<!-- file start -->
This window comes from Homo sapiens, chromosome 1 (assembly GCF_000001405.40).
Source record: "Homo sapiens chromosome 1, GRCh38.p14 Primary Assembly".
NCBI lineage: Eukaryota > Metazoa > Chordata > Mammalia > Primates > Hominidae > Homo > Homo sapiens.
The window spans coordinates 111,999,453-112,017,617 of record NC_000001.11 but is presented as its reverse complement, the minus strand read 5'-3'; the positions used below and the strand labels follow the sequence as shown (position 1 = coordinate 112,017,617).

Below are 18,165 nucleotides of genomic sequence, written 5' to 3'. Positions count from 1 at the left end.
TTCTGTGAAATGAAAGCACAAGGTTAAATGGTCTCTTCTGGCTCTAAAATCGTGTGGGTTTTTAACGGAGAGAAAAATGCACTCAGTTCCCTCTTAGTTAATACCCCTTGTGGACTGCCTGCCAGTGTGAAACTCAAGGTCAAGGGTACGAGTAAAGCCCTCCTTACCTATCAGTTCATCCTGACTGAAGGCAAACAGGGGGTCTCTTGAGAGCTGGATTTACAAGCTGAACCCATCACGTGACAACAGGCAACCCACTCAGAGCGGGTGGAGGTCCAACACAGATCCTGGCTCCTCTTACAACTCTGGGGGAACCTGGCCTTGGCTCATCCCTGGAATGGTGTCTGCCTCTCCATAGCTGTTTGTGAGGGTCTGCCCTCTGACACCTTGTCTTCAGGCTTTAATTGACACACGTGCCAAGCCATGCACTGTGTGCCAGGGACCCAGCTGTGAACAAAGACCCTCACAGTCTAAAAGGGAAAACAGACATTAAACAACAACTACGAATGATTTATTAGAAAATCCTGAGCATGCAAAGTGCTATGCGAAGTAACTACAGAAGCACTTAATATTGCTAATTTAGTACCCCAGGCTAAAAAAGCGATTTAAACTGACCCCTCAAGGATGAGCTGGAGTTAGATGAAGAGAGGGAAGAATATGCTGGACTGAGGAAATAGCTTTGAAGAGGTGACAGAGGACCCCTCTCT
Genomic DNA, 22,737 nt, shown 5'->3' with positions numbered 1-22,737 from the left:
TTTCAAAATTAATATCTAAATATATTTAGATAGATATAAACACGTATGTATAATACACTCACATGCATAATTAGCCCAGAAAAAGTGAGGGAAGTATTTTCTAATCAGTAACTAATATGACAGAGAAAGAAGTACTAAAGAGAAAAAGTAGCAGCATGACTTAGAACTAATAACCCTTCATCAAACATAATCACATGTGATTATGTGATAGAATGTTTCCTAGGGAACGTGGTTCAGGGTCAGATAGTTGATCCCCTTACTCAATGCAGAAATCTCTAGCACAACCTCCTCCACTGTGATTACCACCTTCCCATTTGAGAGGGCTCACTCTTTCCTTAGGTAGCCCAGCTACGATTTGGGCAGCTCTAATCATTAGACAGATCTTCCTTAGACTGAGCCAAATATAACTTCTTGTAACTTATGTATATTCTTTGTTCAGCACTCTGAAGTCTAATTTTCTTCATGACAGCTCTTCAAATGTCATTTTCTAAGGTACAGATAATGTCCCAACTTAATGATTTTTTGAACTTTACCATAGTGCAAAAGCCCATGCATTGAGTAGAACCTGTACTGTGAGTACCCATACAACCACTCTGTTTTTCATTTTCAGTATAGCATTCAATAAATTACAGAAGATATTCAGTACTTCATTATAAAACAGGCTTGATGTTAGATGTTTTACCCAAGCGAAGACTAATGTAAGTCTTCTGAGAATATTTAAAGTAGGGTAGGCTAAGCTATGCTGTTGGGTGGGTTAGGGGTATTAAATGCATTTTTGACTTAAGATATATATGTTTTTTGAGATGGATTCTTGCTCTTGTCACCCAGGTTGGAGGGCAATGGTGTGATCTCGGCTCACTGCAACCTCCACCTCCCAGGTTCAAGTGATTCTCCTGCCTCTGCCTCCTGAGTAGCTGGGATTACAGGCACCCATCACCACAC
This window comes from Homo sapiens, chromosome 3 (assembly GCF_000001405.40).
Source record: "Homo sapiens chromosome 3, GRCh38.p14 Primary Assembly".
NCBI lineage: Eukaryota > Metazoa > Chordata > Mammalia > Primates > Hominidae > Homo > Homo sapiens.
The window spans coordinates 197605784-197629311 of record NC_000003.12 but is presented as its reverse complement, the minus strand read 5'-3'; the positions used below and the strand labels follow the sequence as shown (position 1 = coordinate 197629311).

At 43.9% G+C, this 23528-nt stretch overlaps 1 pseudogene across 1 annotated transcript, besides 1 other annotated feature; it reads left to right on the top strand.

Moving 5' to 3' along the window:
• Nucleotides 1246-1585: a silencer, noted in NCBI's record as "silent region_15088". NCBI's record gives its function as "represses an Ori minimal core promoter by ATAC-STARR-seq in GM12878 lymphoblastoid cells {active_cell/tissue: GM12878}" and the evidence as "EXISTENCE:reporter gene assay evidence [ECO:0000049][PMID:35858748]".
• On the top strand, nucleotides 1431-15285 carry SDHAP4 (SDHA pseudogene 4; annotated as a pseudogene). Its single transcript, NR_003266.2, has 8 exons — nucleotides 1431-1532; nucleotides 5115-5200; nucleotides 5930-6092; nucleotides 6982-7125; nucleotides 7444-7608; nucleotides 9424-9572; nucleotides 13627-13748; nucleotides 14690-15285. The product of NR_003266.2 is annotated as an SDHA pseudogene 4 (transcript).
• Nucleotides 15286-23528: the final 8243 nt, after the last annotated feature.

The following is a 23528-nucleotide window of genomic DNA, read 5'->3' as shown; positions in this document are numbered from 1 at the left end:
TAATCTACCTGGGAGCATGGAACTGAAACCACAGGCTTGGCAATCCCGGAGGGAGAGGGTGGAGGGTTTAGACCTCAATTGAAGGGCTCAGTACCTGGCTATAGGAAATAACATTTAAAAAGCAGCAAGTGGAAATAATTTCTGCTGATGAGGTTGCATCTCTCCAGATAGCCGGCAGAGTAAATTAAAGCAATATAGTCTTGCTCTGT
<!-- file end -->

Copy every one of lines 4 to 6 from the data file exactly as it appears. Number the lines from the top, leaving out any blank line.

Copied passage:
The window spans coordinates 111,999,453-112,017,617 of record NC_000001.11 but is presented as its reverse complement, the minus strand read 5'-3'; the positions used below and the strand labels follow the sequence as shown (position 1 = coordinate 112,017,617).

Below are 18,165 nucleotides of genomic sequence, written 5' to 3'. Positions count from 1 at the left end.
TTCTGTGAAATGAAAGCACAAGGTTAAATGGTCTCTTCTGGCTCTAAAATCGTGTGGGTTTTTAACGGAGAGAAAAATGCACTCAGTTCCCTCTTAGTTAATACCCCTTGTGGACTGCCTGCCAGTGTGAAACTCAAGGTCAAGGGTACGAGTAAAGCCCTCCTTACCTATCAGTTCATCCTGACTGAAGGCAAACAGGGGGTCTCTTGAGAGCTGGATTTACAAGCTGAACCCATCACGTGACAACAGGCAACCCACTCAGAGCGGGTGGAGGTCCAACACAGATCCTGGCTCCTCTTACAACTCTGGGGGAACCTGGCCTTGGCTCATCCCTGGAATGGTGTCTGCCTCTCCATAGCTGTTTGTGAGGGTCTGCCCTCTGACACCTTGTCTTCAGGCTTTAATTGACACACGTGCCAAGCCATGCACTGTGTGCCAGGGACCCAGCTGTGAACAAAGACCCTCACAGTCTAAAAGGGAAAACAGACATTAAACAACAACTACGAATGATTTATTAGAAAATCCTGAGCATGCAAAGTGCTATGCGAAGTAACTACAGAAGCACTTAATATTGCTAATTTAGTACCCCAGGCTAAAAAAGCGATTTAAACTGACCCCTCAAGGATGAGCTGGAGTTAGATGAAGAGAGGGAAGAATATGCTGGACTGAGGAAATAGCTTTGAAGAGGTGACAGAGGACCCCTCTCT